Eve Tushnet recently wrote a post titled, “Catholic People’s Histories, Gay People’s Futures.” In a brief aside, she said that the Theology of the Body “is so beautiful and so unaccommodating to me, though that’s a very provisional assessment since I’ve only read the addresses once.”
A prominent Catholic writer and academic shared her post on Facebook, and another Catholic writer commented, “Her love for God and the Church is edifying and a sign of hope, as it should be. Same with her love of beauty and fine art. But her comment about ToB is telling—Anthropology remains the obstacle. Reality can be ‘unaccommodating’ to one who has other commitments.”
Of course, Eve is free to clarify her meaning however she likes. (I would note that reading the Theology of the Body—even only once—is more than most Catholics have done; Eve is not criticizing out of complete ignorance here.) As someone who has spent a lot of time studying the Theology of the Body, I would like to make a couple of points.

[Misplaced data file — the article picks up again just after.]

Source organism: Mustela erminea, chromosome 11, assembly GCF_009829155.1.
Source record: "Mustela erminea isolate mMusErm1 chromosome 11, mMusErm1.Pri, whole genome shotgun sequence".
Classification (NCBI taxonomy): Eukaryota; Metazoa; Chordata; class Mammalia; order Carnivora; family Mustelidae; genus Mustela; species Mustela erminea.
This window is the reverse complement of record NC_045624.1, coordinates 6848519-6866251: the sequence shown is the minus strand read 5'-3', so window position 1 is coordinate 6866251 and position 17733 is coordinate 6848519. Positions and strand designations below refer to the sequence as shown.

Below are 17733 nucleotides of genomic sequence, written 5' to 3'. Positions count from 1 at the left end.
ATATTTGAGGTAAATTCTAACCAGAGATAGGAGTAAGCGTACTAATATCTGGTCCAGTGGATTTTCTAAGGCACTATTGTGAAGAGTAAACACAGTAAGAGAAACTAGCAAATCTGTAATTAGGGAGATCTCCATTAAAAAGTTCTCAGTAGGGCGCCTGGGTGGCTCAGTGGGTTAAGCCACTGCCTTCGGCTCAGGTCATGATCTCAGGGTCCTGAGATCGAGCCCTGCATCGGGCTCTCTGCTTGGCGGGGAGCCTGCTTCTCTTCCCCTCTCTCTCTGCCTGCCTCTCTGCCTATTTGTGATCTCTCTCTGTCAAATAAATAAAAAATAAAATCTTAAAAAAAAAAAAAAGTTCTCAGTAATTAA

To begin with, in the context of Eve’s article, it makes no sense to suppose that the accommodation she wants is support for same-sex marriage, or any similar revision of the Church’s moral teaching. As her first sentence proclaims, the article is about “orthodox gay people, seeking to live in obedience to the Church.” So what might Eve mean when she says that Theology of the body is “unaccommodating” to her? Continue reading